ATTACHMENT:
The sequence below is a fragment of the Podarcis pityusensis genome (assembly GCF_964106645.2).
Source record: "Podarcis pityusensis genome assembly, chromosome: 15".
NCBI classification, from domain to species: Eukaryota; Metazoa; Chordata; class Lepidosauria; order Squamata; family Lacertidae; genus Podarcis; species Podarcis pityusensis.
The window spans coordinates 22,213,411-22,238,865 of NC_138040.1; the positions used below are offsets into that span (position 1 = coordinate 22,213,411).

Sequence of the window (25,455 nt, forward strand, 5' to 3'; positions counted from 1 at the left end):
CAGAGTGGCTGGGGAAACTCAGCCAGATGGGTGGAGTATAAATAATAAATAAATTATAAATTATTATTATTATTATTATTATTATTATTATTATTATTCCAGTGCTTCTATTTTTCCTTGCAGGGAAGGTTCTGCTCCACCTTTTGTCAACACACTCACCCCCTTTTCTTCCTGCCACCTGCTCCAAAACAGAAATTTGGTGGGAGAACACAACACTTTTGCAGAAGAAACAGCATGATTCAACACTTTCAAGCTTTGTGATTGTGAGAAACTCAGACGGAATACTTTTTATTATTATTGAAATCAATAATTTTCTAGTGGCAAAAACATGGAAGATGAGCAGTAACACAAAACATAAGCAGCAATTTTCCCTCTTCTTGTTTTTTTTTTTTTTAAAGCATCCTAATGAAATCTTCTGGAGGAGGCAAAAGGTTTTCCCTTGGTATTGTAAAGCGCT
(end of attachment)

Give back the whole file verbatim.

The sequence below is a fragment of the Podarcis pityusensis genome (assembly GCF_964106645.2).
Source record: "Podarcis pityusensis genome assembly, chromosome: 15".
NCBI classification, from domain to species: Eukaryota; Metazoa; Chordata; class Lepidosauria; order Squamata; family Lacertidae; genus Podarcis; species Podarcis pityusensis.
The window spans coordinates 22,213,411-22,238,865 of NC_138040.1; the positions used below are offsets into that span (position 1 = coordinate 22,213,411).

Sequence of the window (25,455 nt, forward strand, 5' to 3'; positions counted from 1 at the left end):
CAGAGTGGCTGGGGAAACTCAGCCAGATGGGTGGAGTATAAATAATAAATAAATTATAAATTATTATTATTATTATTATTATTATTATTATTATTATTCCAGTGCTTCTATTTTTCCTTGCAGGGAAGGTTCTGCTCCACCTTTTGTCAACACACTCACCCCCTTTTCTTCCTGCCACCTGCTCCAAAACAGAAATTTGGTGGGAGAACACAACACTTTTGCAGAAGAAACAGCATGATTCAACACTTTCAAGCTTTGTGATTGTGAGAAACTCAGACGGAATACTTTTTATTATTATTGAAATCAATAATTTTCTAGTGGCAAAAACATGGAAGATGAGCAGTAACACAAAACATAAGCAGCAATTTTCCCTCTTCTTGTTTTTTTTTTTTTTAAAGCATCCTAATGAAATCTTCTGGAGGAGGCAAAAGGTTTTCCCTTGGTATTGTAAAGCGCT